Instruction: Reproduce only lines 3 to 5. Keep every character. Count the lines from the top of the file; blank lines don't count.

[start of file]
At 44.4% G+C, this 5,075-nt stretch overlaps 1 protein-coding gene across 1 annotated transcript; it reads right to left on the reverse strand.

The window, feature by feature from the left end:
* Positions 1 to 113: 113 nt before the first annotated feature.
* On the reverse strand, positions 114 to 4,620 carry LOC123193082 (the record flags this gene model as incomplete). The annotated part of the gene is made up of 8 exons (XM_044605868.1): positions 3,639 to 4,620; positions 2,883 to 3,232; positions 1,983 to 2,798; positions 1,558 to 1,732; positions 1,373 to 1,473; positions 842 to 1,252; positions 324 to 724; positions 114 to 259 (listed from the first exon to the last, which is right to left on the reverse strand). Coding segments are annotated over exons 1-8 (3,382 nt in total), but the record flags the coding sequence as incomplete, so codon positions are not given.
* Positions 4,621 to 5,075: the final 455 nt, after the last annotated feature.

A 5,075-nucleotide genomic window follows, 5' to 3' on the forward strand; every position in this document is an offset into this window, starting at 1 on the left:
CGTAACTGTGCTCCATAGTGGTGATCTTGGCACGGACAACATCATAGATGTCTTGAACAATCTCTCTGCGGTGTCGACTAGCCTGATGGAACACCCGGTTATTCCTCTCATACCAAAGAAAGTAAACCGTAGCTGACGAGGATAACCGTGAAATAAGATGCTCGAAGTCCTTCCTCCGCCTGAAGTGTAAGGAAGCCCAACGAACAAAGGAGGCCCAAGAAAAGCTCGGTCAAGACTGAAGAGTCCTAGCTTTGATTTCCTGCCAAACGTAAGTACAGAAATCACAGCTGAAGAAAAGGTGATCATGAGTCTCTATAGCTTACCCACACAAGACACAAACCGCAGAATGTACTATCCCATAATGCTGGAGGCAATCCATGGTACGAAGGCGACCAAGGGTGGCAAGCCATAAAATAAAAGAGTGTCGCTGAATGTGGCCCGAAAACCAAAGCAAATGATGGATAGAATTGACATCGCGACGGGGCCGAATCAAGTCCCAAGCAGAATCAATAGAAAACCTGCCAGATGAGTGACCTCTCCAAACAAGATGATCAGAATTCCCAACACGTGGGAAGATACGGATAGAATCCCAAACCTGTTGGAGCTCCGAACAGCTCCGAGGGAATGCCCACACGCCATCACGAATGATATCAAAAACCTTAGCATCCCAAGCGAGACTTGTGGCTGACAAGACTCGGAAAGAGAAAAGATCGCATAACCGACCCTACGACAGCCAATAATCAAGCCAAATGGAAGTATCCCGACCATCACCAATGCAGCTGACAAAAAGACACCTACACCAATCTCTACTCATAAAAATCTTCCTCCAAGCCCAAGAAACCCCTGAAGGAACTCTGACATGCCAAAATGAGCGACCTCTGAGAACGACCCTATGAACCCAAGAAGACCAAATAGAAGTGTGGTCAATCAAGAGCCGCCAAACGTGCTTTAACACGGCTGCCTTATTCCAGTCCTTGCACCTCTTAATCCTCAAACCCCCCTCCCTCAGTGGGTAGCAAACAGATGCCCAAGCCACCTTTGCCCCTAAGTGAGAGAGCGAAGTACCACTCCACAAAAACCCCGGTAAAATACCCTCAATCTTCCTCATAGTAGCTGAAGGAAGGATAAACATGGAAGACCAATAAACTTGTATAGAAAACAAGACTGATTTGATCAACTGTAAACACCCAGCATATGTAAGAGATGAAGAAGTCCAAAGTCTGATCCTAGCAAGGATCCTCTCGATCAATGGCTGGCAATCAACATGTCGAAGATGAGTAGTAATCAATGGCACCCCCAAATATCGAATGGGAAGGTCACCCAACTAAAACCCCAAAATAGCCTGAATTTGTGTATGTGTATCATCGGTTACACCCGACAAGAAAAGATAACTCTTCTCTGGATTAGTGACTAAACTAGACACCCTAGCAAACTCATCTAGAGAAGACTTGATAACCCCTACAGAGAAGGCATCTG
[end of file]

* Positions 1 to 113: 113 nt before the first annotated feature.
* On the reverse strand, positions 114 to 4,620 carry LOC123193082 (the record flags this gene model as incomplete). The annotated part of the gene is made up of 8 exons (XM_044605868.1): positions 3,639 to 4,620; positions 2,883 to 3,232; positions 1,983 to 2,798; positions 1,558 to 1,732; positions 1,373 to 1,473; positions 842 to 1,252; positions 324 to 724; positions 114 to 259 (listed from the first exon to the last, which is right to left on the reverse strand). Coding segments are annotated over exons 1-8 (3,382 nt in total), but the record flags the coding sequence as incomplete, so codon positions are not given.
* Positions 4,621 to 5,075: the final 455 nt, after the last annotated feature.